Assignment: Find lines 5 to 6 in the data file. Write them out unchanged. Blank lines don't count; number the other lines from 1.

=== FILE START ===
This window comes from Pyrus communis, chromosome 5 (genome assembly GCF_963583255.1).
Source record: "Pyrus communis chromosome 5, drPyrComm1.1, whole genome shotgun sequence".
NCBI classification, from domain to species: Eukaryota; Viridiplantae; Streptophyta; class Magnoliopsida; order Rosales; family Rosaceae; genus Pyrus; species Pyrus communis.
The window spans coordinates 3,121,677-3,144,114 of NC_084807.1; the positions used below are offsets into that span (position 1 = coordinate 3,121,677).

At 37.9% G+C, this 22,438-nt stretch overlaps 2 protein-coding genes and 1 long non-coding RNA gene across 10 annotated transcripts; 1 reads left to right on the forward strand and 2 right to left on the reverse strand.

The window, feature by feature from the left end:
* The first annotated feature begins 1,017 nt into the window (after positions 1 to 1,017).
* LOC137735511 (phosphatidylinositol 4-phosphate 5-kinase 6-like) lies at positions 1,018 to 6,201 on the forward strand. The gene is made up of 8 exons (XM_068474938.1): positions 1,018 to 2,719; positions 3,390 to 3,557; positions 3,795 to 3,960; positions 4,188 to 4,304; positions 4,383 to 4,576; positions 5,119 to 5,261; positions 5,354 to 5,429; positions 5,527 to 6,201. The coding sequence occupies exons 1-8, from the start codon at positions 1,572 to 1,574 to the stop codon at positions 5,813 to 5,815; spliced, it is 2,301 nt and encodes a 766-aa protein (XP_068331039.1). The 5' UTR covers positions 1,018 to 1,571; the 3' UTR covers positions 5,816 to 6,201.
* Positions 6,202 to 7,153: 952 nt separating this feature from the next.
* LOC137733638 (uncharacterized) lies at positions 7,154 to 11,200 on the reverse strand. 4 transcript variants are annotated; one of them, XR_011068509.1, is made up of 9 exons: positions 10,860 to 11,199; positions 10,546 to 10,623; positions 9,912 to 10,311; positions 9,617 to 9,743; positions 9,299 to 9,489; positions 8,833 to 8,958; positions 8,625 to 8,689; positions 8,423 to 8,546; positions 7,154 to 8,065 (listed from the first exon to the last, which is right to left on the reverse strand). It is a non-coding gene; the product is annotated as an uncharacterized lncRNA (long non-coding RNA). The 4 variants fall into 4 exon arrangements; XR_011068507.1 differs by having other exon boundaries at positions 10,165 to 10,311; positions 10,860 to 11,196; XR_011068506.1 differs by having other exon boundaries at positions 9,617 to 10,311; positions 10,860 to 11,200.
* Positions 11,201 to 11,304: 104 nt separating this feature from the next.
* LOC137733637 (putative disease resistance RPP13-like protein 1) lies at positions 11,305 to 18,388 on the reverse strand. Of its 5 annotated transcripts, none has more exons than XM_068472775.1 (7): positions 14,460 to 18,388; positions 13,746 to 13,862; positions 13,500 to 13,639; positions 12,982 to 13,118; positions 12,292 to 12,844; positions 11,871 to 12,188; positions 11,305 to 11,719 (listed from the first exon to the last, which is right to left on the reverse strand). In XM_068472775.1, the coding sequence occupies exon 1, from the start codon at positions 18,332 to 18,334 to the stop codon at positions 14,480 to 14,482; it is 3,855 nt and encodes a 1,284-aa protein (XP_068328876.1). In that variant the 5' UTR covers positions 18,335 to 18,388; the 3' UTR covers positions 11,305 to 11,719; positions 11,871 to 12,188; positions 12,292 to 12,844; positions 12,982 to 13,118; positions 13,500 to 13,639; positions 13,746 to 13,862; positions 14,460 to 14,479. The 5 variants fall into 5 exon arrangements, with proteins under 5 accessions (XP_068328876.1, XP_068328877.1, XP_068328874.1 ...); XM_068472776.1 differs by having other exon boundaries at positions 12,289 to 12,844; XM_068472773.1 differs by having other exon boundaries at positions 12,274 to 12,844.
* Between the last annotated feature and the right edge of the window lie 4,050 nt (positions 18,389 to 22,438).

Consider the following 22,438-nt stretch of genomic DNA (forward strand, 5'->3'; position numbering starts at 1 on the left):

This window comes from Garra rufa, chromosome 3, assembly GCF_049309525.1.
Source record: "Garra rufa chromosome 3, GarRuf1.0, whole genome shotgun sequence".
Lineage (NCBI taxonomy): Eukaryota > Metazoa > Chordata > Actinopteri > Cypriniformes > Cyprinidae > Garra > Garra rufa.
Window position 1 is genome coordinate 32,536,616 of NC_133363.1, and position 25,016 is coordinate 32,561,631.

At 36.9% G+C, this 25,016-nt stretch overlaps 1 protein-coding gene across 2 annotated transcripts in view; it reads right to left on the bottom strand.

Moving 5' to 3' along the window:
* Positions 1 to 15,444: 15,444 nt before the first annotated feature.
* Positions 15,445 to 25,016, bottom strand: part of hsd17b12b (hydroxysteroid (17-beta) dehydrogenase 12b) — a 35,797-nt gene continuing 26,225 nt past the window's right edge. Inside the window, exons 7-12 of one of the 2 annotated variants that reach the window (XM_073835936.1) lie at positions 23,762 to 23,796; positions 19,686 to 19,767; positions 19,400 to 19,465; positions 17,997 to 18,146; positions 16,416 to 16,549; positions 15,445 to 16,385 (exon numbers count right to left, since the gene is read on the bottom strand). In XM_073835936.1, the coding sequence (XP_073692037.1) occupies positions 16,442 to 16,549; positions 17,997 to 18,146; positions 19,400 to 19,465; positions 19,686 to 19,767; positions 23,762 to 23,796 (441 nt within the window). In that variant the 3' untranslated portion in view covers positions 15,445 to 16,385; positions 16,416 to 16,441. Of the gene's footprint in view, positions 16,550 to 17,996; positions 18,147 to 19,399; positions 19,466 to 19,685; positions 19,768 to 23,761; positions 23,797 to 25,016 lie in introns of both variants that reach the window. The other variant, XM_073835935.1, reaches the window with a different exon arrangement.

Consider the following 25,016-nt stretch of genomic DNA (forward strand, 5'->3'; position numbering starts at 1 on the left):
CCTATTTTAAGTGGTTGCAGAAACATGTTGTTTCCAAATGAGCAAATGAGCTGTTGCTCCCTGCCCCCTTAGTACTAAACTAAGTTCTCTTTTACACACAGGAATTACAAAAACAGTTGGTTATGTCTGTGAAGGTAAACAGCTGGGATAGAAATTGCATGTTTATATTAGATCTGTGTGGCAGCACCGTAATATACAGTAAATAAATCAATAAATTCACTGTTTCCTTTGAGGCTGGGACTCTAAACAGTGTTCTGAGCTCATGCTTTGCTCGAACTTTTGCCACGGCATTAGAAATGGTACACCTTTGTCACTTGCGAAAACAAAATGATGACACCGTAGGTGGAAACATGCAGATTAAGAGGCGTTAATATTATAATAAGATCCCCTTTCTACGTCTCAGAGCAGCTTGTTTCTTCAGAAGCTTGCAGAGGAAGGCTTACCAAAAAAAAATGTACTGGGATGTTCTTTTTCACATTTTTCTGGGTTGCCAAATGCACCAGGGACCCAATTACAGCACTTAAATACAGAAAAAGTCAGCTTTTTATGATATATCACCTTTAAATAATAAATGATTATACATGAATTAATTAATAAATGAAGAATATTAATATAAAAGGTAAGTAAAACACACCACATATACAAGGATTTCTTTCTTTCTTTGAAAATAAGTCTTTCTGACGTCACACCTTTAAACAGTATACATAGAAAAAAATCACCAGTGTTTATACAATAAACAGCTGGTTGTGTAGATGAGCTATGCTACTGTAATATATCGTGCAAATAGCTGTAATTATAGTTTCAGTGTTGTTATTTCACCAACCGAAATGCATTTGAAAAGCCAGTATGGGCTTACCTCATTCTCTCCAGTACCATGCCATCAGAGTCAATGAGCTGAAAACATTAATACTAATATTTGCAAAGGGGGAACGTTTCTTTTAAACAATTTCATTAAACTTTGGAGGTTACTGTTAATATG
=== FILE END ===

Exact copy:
At 37.9% G+C, this 22,438-nt stretch overlaps 2 protein-coding genes and 1 long non-coding RNA gene across 10 annotated transcripts; 1 reads left to right on the forward strand and 2 right to left on the reverse strand.

The window, feature by feature from the left end: